Answer: It’s a great feeling to look up the price of a holiday you’ve already booked to find the cost has risen considerably. It’s vindication and reward for forward planning.
But it’s also galling to see that the opposite has occurred – and that you may have forked out more than you needed to.
It’s also, in theory, counterintuitive. We're often told to get in early to avoid disappointment when it comes to booking holidays.
The fact that either of the above scenarios are plausible is down to the fact that travel companies and airlines are constantly tinkering with their prices (dubbed by firms as "flexible pricing”) or putting on “flash sales”.
Some travel providers and airlines will also try to instill panic in customers to encourage them to act quickly.
The months following the relaxation of travel restrictions imposed during coronavirus have been littered with holiday firms warning of deals being snapped up at particular prices, when in reality they weren’t at all.
That they then lower their prices, after some customers commit to paying a higher rate, should sadly come as no surprise.
Ultimately, airlines are seeking to find the right balance between keeping the cost of the flight low enough so that you choose them, while also making sure that they’re still making enough money to make the flight cost viable.
So, the short answer to the question of whether you could get a refund on your holiday is: probably not.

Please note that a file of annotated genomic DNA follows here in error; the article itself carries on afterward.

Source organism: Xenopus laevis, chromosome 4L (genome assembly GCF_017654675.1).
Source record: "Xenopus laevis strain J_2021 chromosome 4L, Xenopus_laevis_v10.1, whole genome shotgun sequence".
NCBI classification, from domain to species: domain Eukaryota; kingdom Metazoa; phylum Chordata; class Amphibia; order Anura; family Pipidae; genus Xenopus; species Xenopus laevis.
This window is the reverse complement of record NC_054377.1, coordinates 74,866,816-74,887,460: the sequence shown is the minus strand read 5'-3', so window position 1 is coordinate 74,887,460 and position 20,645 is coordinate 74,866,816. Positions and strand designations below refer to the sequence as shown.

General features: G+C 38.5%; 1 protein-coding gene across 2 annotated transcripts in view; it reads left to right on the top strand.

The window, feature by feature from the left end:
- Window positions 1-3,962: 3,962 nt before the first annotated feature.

Firms will argue that, since you booked early, you had the widest range of options available to you (before certain flights sold out, for example, if your destination is particularly popular).
That you chose a fare that’s turned out to be one of the most expensive is bad luck.
Whether or not you are able to cancel depends on the company you booked through, and whether their terms and conditions allow you to.
Some providers are more flexible than others, so you will need to check that carefully.
There may well be a fee to cancel, and cancelling for personal reasons may well involve a termination fee.
That fee is usually a percentage of what you paid, and can increase the closer you get to your holiday – so you’ll have to weigh up whether the losses you suffer in cancelling are worth trying to rebook at a lower price.
Most firms will operate a system where your money is frozen once you’ve paid the cost of your flight or holiday if you’ve booked a package.
That means you’re protected from any potential price rises, but it also prevents you from receiving any type of refund if a better deal comes along after you’ve booked.
Travel insurers usually don't cover cancellation claims where the cause is a “disinclination to travel” – or a change of mind about the journey.
Despite travel restrictions loosening, booking still carries risks – as passengers grounded at airports across the country can attest.
The best way to protect yourself is to choose a good, flexible insurance policy.
Jenny Ross is Money Editor for Which? magazine – www.which.co.uk
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